Bob Diamond has angrily rejected suggestions that he misled MPs over regulators' concerns about activities at Barclays.
The bank's former boss said the claims were "totally unfair and unfounded" - and indicated he was ready to appear before the Commons Treasury Select Committee again to defend his reputation.
The rejection of the claims came in a letter sent following an evidence session with Barclays chairman Marcus Agius, the Press Association reported.
"Having watched the committee's session today I was dismayed that you and some of your fellow committee members appeared to suggest that I was less than candid with the committee last week," he wrote.
"Any such suggestion would be totally unfair and unfounded."
During the dramatic session, Mr Agius disclosed that Mr Diamond was "voluntarily" waiving a potential £20 million in deferred share bonuses.
But the ex-chief executive will walk away with a £2m package, made up of a year's salary and pension cash contribution, after quitting.
Mr Agius - who has signalled he will step down after a replacement for Mr Diamond is found - admitted that Barclays' relationship with the regulator was "strained".
The MPs cited a letter from the Financial Services Authority (FSA) flagging the regulator's concerns about "a pattern of behaviour" in which Barclays sought to gain advantage through the use of complex structures which are "at the aggressive end of interpretation of the relevant rules and regulations".
Committee chairman Andrew Tyrie and other members insisted the evidence contradicted what they heard from Mr Diamond, who denied knowing that regulators were concerned.
"Many of us when we heard that last week thought that his replies were implausible but didn't have evidence to support that hunch," Mr Tyrie told BBC News.
"Today we began to collect quite a bit of evidence to suggest that Bob Diamond's presentation of what happened was quite a long way away from what really happened."
Labour member John Mann said Mr Diamond had "serially misled" parliament on a range of issues.
He said it was the majority view of the committee that Mr Diamond should be recalled.
Mr Mann - who is also pressing for Mr Diamond to donate his £2m pay-off to charity - added: "There's a question of the reputation of Parliament."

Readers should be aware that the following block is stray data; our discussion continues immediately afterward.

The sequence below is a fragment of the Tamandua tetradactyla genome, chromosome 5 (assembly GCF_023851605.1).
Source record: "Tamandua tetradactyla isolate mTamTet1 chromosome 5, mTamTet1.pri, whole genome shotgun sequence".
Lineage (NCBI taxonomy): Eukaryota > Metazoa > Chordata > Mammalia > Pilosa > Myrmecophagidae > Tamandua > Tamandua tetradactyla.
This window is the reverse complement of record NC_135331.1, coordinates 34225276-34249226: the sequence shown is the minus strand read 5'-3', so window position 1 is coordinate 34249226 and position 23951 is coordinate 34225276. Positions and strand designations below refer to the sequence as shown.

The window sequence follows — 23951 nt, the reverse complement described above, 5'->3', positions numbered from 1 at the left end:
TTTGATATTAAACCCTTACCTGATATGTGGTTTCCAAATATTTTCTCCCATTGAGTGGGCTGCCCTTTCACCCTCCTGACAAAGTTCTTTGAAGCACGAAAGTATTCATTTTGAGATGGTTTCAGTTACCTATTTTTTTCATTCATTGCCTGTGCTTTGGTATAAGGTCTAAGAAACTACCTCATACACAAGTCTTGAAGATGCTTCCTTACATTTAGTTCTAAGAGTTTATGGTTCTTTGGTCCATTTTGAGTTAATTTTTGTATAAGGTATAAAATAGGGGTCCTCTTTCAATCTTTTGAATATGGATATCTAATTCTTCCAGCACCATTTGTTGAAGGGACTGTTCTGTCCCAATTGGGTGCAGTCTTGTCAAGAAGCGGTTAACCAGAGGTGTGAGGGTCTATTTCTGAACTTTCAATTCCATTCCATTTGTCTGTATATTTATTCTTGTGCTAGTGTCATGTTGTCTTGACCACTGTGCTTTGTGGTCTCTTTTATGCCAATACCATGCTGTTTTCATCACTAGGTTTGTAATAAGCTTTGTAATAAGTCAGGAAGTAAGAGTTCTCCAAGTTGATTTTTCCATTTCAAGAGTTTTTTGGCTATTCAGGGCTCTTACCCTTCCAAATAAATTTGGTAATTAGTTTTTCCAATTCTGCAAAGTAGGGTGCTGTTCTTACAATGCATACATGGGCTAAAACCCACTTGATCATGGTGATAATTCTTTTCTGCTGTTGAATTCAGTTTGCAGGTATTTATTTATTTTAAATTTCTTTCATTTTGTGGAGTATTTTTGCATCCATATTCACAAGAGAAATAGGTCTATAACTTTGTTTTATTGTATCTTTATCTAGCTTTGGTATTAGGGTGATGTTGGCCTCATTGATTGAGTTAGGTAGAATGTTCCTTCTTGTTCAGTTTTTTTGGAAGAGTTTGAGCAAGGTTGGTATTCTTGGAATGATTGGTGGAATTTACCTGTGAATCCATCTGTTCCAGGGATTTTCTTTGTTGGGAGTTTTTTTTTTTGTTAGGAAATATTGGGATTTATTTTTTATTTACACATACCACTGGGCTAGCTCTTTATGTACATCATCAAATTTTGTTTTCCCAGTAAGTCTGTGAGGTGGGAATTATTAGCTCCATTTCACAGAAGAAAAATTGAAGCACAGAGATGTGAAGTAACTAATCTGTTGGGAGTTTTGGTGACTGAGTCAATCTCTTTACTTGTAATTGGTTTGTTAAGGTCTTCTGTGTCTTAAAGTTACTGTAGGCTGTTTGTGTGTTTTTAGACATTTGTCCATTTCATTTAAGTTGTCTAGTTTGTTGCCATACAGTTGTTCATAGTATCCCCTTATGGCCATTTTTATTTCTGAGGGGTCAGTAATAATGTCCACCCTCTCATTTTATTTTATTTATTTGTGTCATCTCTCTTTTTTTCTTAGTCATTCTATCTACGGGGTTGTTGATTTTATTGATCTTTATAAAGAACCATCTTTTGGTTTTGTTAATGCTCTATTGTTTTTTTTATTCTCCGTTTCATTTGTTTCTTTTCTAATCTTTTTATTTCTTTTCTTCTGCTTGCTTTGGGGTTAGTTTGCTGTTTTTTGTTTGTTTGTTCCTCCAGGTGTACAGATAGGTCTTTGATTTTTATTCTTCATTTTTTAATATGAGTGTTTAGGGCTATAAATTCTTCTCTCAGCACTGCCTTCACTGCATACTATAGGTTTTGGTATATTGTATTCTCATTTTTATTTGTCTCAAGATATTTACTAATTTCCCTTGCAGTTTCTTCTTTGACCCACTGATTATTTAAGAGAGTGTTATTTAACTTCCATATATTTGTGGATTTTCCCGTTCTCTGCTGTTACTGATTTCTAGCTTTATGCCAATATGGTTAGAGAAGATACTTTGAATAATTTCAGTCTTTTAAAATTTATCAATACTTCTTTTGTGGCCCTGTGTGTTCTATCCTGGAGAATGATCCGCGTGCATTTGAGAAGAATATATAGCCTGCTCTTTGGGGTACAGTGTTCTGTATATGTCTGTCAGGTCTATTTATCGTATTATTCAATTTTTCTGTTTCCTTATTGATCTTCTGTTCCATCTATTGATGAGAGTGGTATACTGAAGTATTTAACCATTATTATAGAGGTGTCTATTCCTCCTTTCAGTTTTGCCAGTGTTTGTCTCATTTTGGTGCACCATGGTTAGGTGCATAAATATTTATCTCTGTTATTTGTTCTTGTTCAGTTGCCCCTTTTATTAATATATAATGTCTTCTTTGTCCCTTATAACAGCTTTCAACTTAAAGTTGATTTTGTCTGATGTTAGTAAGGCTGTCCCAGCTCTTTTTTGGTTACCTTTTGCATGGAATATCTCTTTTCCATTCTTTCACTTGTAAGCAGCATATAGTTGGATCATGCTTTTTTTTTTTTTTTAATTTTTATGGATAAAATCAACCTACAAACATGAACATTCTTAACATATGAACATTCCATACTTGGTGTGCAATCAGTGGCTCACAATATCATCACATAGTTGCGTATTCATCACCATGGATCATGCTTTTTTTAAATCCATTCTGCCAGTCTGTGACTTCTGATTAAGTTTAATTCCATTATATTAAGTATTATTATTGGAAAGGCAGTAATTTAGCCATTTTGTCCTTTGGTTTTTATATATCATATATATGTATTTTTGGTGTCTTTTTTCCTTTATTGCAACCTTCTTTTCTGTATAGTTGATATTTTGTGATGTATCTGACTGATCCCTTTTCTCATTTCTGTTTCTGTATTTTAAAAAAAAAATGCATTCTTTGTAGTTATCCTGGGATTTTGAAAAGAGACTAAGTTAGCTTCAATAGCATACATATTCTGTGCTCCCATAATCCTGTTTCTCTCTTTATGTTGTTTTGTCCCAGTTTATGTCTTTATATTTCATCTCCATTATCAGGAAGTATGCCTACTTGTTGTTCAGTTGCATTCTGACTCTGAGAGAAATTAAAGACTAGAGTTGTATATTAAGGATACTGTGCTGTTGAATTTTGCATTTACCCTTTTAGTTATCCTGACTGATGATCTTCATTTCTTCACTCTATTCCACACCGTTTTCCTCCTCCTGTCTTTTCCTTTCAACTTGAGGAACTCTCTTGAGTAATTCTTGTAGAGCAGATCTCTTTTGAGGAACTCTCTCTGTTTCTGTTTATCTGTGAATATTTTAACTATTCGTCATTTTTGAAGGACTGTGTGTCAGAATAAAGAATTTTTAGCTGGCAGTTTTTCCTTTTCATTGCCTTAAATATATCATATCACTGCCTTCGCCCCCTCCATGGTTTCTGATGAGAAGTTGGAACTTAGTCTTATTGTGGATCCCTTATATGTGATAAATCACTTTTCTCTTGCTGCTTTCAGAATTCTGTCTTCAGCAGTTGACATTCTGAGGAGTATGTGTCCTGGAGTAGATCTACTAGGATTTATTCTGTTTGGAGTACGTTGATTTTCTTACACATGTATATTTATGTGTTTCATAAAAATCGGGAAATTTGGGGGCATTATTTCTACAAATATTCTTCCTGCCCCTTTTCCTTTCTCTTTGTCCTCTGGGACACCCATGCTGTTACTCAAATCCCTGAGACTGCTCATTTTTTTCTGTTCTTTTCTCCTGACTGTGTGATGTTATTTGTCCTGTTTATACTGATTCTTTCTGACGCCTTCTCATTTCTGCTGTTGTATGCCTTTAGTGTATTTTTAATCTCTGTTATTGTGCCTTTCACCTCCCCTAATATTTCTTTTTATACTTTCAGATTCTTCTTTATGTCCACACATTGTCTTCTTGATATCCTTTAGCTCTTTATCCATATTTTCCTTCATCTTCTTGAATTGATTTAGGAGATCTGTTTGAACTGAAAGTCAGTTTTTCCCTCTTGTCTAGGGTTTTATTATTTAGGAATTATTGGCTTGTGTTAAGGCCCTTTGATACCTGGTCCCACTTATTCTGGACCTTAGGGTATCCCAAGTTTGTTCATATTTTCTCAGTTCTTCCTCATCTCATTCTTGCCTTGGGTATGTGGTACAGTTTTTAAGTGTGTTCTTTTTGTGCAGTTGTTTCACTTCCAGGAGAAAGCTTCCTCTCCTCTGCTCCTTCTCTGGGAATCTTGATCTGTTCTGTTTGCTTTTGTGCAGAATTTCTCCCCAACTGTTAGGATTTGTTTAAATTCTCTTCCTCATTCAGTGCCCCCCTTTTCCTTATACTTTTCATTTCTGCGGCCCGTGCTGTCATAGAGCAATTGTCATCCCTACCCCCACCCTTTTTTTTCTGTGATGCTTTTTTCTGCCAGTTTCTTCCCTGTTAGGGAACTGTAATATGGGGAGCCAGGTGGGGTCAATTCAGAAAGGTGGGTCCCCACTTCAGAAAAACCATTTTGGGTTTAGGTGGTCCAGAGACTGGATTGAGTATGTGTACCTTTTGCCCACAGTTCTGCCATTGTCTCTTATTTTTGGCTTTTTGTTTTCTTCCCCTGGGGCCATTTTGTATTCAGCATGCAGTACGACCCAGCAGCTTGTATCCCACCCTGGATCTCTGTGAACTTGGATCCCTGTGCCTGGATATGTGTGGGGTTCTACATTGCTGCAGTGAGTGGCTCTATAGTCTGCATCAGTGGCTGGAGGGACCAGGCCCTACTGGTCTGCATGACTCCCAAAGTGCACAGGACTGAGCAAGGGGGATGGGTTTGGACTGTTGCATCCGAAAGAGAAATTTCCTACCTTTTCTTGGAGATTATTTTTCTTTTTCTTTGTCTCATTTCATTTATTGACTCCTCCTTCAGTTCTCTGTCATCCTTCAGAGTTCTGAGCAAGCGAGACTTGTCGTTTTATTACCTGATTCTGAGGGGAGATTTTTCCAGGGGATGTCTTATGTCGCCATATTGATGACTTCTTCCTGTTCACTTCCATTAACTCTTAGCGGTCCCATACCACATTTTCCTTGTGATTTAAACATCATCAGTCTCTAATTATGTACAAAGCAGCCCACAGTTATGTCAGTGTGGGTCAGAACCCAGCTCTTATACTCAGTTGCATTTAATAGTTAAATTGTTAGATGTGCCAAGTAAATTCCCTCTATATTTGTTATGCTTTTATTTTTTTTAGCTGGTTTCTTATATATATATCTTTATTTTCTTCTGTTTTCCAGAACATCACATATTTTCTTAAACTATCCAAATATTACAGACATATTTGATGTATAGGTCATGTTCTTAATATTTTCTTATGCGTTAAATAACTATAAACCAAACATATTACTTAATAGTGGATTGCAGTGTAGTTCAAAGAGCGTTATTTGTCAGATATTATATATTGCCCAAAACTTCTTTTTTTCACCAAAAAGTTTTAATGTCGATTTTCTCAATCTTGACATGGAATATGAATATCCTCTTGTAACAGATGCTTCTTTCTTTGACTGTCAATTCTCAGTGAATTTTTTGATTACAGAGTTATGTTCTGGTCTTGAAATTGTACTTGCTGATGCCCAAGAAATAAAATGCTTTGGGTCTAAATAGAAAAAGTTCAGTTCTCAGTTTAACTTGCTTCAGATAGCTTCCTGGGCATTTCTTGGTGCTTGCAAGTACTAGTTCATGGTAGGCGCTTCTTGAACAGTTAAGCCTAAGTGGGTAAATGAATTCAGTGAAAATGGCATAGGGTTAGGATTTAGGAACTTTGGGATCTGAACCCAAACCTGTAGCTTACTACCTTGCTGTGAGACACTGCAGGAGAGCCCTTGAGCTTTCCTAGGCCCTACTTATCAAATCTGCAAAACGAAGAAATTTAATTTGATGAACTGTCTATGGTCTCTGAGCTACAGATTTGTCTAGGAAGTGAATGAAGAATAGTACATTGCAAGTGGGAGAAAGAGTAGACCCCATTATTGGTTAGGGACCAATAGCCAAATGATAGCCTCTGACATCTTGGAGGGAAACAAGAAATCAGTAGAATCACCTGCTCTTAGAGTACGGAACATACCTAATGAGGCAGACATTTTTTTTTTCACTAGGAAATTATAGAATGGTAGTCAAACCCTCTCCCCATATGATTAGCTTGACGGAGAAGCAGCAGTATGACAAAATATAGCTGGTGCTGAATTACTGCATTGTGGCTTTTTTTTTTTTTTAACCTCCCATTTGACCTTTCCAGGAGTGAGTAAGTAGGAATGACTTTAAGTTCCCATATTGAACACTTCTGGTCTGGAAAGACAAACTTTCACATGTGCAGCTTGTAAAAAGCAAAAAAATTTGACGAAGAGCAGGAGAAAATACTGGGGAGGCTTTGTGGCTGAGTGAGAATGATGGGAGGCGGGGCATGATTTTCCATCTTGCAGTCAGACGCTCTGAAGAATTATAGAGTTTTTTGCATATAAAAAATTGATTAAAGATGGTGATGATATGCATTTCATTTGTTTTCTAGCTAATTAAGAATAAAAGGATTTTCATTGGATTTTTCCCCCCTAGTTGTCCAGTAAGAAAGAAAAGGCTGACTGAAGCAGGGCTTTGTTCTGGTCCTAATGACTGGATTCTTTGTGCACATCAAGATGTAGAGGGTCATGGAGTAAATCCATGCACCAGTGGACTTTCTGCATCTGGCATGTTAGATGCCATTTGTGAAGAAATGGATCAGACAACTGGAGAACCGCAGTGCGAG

In his letter responding to the allegations, Mr Diamond stressed that he had not been questioned about the period when the FSA had raised concerns, in April this year.
"I trust this addresses any concerns you may have had," he went on. "The comments made at today's hearing have had a terribly unfair impact upon my reputation, which is of paramount concern to me. I look forward to discussing this issue with you further if you wish to do so."
"The public outcry had been far greater than thought," said Mr Agius.
He said it was clear from the meeting with Sir Mervyn that the FSA thought Mr Agius's resignation was inadequate and that further action was necessary.
But he argued the FSA had changed its stance on Mr Diamond's position at the helm in the days after the rate-rigging scandal broke.
He said the regulator did not give the impression Mr Diamond should resign when the bank's Libor fixing settlement was first announced the previous week.
In a fierce exchange with the committee, one MP said: "A great British bank has been dragged through the mud - are you ashamed?"
Mr Agius replied: "I regret deeply what's happened to Barclays. I'm truly sorry."
He said the board "welcomed" the move by Mr Diamond to forgo his long-term bonus incentives.
Details of his pay-off follow what are said to have been intense negotiations over Mr Diamond's leaving deal.
It is thought Barclays remains in talks with Mr Diamond's right-hand man, chief operating officer Jerry del Missier, over his pay-off.
Mr Diamond said he hoped the agreement "will help close this chapter and allow Barclays to move forward and prosper" after the bank was fined £290m for attempting to fix the interbank borrowing rate Libor.
Prime minister David Cameron's official spokesman said: "I think the decision to forgo the bonus is a sign that they understand public concerns and that they understand that there is a need for a change in the culture of banks."
Mr Diamond added in a statement: "For the past 16 years I've had the honour of working at Barclays.
"The wrongful actions of a relative few should not detract from the outstanding work that Barclays employees carry out each day on behalf of clients and customers around the world."
Mr Diamond has a six-month notice period, but is getting a year's salary as a pay-off because he is making himself available to Barclays.
The former chief executive was thought of highly by shareholders and clients, according to Mr Agius.
He said: "The board deeply regrets the circumstances that led to Bob resigning his positions at Barclays.
"Despite having no personal culpability, he recognises more than anyone the negative attention that they have generated and has taken characteristically strong action to address that," he added.
The former Barclays chief executive quit last Tuesday as the full scale of the scandal emerged.
He said in an appearance in front of MPs last Wednesday he felt "physically ill" when he discovered traders at his bank were manipulating the inter-bank rate.
Mr Agius was the third high-profile witness to appear before the Committee since last week as MPs sought to get to the bottom of the Libor scandal that has rocked the banking industry.
Bank of England deputy governor Paul Tucker appeared in front of the Committee yesterday and said he "absolutely" rejected suggestions he had leant on Barclays to manipulate a key lending rate or that Labour ministers had encouraged him to do so.